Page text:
Murder on the Orient Express featured some colorblind casting that went uncommented upon, which might have been the better option here, too. With one foot in its fantasy escapism and the other in what it hopes is grounded reality, the there that is barely even there in Death on the Nile is all over the place.

see also:
Murder on the Orient Express movie review: strangers on a train

more films like this:
Knives Out [Prime US | Prime UK | Apple TV]
Mr. Holmes [Prime US | Prime UK | Apple TV]

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Thu, Feb 17, 2022 12:21am

And yet the movie decides it needs to spend some runtime on an extended opening sequence that serves as an origin story for *checks notes* Poirot’s outrageous facial hair.

If the entire movie were an origin story for Poirot’s facial hair, I’d be tempted to see it, but only if it were directed by someone else, like Wes Anderson or Terry Gilliam or Jean-Pierre Jeunet.

Steve Gagen
Steve Gagen
Sat, Feb 19, 2022 4:24am

Oh dear – perhaps Kenneth should stay away from Agatha Christie adaptations! Both seem to have been pretty bad. But I liked his earlier films! What a waste of a good cast too.

Lucy Gillam
Sun, Feb 20, 2022 5:09am

It really does seem odd that he would choose to do the most well-known, frequently adapted novels. It’s not like there’s not a plethora of Poirot stories that people don’t already know the endings to, and if David Suchet has put a definitive stamp on many of them, there are others like The Mysterious Affair at Styles that could really use a redo. (Can we have a Hastings who’s the proper age, pretty please? He’s supposed to be 30 in the first novel, almost certainly considerably younger than Poirot. Why is he always cast as the same age or older?)

For that matter, I would love to see like someone like Branagh could do with the Harley Quin stories. Just a little additional supernatural flavor, and they’d make an awesome Netflix mini.

reply to  Lucy Gillam
Sun, Feb 20, 2022 7:27pm

This I why I love the internet (and this website in particular). I get to interact with such a diverse group of people. I understand exactly where you’re coming from, because filmmakers are usually attracted to the most interesting stories they can tell. But I still feel like I’m looking at a bizarro version of myself, because I disagree so precisely with everything you said. I’d be surprised if directors managed to make films out of any but the most famous Agatha Christie stories. I kind of have a feeling that the first film was greenlit only because one of the studio executives had a child who was reading the book for class. I also think that Kenneth Branagh has made some of the least compelling superhero movies I’ve seen in the past decade or so.

Other directors have already made some fantastic films and TV shows about Harley Quinn. (I can keep track of how many because I buy new Harley action figures when they come out.) James Gunn made my favorite pure movie about her, and other folks have captured her psychology really well. I liked the character in the 1990s cartoons, but in the past ten or twenty years, she’s turned into one of my favorite superheroes—or supervillains—which may say more than I want you to know about me.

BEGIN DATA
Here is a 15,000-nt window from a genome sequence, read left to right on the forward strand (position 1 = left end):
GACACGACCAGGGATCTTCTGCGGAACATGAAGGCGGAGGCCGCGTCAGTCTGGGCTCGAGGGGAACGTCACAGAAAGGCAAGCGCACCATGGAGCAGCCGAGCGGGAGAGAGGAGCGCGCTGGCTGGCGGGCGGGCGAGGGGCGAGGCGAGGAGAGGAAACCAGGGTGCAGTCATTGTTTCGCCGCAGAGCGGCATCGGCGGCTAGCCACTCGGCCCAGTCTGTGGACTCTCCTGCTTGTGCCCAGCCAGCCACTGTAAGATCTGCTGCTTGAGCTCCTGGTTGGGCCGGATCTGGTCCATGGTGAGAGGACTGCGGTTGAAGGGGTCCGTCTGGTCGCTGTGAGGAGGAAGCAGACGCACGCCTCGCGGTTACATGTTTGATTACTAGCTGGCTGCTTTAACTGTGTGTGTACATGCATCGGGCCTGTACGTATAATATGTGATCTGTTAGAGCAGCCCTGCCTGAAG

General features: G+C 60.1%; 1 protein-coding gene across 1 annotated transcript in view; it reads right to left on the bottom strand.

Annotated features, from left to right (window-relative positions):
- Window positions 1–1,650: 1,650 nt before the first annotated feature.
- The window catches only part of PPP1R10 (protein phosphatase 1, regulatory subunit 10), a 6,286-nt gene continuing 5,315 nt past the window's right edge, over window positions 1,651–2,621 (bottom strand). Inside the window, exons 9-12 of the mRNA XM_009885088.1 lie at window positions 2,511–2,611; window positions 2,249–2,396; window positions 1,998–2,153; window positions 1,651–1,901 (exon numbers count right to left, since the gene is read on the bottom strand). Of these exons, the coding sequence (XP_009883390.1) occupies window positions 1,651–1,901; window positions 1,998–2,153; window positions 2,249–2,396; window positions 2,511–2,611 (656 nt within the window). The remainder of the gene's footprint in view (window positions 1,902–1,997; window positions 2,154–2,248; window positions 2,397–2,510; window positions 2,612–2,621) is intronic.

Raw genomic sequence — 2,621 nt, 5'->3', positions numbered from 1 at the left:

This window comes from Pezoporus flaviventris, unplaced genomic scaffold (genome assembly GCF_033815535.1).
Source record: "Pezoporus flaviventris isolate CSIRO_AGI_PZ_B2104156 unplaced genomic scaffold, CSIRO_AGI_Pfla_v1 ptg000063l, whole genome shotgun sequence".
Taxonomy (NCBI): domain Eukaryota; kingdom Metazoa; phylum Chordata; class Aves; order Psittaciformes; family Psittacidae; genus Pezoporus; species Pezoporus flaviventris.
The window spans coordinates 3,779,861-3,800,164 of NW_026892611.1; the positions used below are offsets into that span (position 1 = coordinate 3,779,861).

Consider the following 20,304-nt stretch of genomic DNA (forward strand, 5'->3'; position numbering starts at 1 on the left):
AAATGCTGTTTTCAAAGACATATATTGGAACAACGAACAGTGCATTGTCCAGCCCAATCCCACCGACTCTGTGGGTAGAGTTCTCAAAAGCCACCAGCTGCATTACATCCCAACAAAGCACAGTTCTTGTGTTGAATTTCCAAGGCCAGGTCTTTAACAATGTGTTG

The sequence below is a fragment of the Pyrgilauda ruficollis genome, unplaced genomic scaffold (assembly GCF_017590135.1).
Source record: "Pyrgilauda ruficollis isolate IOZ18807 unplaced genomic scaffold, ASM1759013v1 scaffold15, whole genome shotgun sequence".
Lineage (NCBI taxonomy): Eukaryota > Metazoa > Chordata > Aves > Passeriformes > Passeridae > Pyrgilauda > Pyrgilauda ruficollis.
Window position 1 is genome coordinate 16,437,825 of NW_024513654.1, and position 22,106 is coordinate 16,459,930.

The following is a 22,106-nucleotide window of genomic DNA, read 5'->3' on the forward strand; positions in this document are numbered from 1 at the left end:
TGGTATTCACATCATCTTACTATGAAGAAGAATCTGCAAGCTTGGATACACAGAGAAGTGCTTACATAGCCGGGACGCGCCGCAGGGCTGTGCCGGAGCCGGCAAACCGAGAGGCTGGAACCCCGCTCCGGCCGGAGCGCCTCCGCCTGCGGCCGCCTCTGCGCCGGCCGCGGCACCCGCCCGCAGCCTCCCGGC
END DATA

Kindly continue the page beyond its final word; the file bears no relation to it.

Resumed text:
Lucy Gillam
reply to  Danielm80
Sun, Feb 20, 2022 9:48pm

Okay, small issue, here: The Harley Quin I am talking about (note the spelling) is a male character featured in a set of short stories by Agatha Christie, called The Mysterious Mr. Quin. They are not so much fair play mysteries as they are explorations of human emotion and motivation, with an undercurrent of the supernatural. And they are AWESOME.

The first story was “adapted” into a movie in 1928, in the same way “The Fall of the House of Usher” has been adapted, which is to say into something that has only the barest relationship to the story. In fact, it did a Bram Stoker’s Dracula, in which a novelization of the movie supposedly based on the short story was released. But I love those stories, and I’d give anything to see them in the hands of someone like the people who made Hill House and Bly Manor, someone who would tease out the supernatural elements, and the awesome relationship between Quin and the protagonist, Mr. Satterthrwaite.

(I, um, may have committed fan fiction to this effect. Spoilers for the last of the short stories.)

The rest…I mean, all the Poirot novels and short stories have been adapted in one way or another, some as theatrical releases, many as television shows. I’m guessing (and please, I don’t mean this as a critique) that you’re American. Christie’s works are kind of like Batman, Superman, and Spider-man combined. They get retold over and over again. There was certainly enough interest to sustain decades of Poirot stories starring David Suchet.

I suppose I come back to the same place I do when people argue that there’s not enough “interest” in female superheroes to give them tentpole movies: they made Iron Man a compelling enough character for three solo movies and how many team-ups? Tony Stark was neither particularly well-known nor particularly compelling before Downey got involved. There’s no reason an actor of Branagh’s ability couldn’t make Poirot’s “origin story” a compelling movie that stands at least as much chance of financial success as a fourth retelling of Orient express.

Ahem. I should maybe mention that I started reading Christie in the second grade, and was a pretty serious fan for a long time. I have Feelings about all of this.

reply to  Lucy Gillam
Sun, Feb 20, 2022 10:01pm

My knowledge of Agatha Christie consists of “The Mousetrap” and a handful of movies, so I’m genuinely grateful for the information. And I think Harley Quin should team up with the cartoon character.

Lucy Gillam
reply to  Danielm80
Sun, Feb 20, 2022 10:23pm

Well, he does dress in motley in the last story, so that would be cool.